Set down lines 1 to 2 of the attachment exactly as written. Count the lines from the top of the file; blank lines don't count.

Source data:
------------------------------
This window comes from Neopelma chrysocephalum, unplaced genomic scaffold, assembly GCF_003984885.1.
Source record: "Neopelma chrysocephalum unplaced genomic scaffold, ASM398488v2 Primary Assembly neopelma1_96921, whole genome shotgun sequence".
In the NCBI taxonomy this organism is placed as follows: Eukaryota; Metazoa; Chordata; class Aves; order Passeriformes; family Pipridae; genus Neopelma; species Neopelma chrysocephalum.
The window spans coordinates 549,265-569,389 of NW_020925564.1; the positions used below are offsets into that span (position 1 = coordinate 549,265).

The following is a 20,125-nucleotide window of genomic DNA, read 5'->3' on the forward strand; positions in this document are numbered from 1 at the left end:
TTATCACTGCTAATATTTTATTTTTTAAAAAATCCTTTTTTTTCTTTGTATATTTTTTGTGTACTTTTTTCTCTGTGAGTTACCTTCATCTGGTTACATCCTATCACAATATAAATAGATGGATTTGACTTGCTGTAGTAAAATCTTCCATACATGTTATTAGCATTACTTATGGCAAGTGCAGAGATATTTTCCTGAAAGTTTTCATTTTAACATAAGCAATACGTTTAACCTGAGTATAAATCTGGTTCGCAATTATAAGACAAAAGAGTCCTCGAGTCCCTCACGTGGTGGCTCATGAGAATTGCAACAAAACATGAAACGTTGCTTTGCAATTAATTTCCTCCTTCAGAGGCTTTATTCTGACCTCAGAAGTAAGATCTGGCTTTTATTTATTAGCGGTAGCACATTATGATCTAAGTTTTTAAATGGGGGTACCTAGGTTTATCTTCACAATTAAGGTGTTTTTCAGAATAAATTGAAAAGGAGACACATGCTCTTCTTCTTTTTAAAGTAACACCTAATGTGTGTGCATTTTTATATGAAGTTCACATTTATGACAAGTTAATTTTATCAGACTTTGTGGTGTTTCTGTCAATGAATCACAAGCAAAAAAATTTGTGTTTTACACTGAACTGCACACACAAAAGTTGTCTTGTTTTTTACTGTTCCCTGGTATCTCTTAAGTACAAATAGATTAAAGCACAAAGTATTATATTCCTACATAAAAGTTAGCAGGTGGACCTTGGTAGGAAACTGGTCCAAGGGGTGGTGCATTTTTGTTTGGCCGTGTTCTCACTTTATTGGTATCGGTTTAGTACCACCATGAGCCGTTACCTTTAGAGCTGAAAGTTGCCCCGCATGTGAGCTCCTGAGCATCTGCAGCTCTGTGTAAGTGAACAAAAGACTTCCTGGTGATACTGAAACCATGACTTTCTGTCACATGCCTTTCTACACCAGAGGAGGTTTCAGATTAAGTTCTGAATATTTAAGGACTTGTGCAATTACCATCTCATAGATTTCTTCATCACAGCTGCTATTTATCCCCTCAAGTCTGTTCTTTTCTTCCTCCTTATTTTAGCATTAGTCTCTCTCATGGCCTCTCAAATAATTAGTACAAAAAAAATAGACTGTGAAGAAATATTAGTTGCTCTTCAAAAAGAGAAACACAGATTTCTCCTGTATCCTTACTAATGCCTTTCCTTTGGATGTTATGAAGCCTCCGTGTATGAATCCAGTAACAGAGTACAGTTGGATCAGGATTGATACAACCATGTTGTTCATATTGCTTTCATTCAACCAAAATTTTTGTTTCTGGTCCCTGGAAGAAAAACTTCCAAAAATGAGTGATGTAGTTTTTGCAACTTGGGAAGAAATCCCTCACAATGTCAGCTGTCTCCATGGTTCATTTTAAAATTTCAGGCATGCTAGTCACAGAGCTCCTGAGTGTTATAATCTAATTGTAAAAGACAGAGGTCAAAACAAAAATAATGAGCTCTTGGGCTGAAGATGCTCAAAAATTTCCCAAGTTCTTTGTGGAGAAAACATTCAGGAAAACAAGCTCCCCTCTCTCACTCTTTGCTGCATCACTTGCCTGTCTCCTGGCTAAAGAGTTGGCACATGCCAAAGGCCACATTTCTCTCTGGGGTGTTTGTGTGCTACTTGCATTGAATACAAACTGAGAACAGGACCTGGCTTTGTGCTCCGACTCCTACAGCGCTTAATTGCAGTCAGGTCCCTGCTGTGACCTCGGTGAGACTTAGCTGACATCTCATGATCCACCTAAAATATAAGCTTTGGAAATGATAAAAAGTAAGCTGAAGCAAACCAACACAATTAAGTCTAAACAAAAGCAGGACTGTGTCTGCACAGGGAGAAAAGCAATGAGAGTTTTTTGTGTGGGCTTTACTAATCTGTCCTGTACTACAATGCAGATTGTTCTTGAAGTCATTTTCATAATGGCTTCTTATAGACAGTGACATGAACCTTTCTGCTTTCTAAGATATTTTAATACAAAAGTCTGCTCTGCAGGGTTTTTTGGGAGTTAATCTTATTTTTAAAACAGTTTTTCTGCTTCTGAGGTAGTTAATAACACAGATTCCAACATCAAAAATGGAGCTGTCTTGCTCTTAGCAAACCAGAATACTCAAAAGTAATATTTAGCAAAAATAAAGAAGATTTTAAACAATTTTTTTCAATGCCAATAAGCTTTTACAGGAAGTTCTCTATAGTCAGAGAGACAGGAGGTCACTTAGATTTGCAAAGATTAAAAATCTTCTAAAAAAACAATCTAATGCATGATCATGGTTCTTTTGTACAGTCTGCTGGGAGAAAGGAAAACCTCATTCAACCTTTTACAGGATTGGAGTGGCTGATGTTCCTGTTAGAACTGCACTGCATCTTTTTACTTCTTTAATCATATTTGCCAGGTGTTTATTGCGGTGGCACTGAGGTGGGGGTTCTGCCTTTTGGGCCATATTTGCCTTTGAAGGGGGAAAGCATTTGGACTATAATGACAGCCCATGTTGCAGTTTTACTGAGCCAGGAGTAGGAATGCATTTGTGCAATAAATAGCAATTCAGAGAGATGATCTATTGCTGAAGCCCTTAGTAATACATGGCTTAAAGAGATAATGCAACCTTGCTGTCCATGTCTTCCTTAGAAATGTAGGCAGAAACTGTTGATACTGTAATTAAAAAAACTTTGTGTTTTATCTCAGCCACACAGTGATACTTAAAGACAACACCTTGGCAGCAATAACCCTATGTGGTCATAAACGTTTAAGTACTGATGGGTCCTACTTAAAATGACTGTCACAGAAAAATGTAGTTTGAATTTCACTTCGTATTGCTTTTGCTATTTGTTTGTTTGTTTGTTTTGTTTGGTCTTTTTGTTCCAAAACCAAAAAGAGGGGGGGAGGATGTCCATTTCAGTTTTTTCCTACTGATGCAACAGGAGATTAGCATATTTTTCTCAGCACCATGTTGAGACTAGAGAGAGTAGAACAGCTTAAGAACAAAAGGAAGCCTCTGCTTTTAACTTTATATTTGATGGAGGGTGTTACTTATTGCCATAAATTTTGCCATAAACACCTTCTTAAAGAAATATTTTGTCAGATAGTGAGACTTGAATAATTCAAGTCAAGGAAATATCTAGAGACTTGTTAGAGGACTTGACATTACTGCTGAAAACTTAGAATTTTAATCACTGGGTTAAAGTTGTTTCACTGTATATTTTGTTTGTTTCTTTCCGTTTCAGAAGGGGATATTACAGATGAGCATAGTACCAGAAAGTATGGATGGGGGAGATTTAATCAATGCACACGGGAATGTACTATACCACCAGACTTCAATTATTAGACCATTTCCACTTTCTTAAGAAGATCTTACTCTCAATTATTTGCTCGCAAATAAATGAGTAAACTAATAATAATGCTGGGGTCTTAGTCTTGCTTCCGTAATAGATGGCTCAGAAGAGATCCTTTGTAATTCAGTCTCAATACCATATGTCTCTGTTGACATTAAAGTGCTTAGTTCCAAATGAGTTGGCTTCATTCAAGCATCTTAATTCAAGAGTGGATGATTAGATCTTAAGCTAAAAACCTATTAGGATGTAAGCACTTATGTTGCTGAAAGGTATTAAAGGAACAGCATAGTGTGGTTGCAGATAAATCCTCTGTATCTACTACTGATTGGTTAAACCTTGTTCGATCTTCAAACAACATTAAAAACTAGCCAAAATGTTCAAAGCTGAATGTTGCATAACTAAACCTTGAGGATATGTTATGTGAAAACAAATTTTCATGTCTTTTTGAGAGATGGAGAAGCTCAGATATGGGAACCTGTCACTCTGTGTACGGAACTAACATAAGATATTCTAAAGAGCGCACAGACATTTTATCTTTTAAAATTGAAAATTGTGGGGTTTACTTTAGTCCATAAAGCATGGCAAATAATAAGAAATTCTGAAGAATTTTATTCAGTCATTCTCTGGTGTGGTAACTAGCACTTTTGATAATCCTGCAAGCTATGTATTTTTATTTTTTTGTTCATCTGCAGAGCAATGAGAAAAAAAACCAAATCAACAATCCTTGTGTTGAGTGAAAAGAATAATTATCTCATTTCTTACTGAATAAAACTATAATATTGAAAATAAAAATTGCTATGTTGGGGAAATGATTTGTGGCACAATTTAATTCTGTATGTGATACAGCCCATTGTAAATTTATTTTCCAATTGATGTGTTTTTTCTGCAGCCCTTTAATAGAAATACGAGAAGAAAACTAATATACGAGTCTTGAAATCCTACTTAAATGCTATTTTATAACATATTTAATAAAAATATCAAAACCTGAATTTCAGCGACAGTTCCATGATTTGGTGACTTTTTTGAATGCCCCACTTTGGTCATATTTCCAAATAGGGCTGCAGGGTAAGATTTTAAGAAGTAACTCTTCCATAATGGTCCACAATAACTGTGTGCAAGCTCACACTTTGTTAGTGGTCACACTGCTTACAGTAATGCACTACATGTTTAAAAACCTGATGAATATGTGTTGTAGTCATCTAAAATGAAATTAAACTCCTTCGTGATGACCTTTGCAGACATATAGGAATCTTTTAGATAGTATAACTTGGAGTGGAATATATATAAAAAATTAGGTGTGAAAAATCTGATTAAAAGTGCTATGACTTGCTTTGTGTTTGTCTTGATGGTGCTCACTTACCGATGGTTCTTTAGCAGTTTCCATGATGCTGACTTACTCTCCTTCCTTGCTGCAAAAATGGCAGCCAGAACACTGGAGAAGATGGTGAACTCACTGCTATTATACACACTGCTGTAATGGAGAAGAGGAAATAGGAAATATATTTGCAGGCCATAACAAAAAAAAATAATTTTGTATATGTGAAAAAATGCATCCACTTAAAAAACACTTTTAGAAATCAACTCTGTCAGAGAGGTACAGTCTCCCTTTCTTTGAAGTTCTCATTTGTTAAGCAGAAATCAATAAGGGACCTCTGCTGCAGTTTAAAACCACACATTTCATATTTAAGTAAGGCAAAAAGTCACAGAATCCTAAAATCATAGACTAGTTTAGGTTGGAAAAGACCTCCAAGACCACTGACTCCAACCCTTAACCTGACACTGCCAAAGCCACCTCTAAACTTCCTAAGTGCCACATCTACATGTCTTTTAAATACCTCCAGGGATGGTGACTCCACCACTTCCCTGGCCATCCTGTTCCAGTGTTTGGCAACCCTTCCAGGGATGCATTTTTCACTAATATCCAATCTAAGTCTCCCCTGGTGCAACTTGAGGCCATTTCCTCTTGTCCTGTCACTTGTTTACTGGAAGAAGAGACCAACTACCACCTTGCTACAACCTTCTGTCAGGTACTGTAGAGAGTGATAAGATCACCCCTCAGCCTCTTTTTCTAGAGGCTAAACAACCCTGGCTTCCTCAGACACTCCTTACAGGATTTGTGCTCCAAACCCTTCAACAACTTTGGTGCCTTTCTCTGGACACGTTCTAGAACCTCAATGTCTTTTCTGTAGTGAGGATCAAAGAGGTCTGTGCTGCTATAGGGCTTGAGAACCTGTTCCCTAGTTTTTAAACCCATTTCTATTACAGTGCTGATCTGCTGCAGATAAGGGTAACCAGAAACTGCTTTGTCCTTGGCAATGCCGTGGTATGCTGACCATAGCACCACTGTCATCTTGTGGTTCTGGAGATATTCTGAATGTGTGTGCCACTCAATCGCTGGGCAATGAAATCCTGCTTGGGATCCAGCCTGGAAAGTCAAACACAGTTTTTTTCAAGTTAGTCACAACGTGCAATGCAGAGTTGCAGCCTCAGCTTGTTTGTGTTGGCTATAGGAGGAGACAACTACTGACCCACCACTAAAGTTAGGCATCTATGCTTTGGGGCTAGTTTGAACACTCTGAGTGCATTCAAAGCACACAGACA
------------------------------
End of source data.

This window comes from Neopelma chrysocephalum, unplaced genomic scaffold, assembly GCF_003984885.1.
Source record: "Neopelma chrysocephalum unplaced genomic scaffold, ASM398488v2 Primary Assembly neopelma1_96921, whole genome shotgun sequence".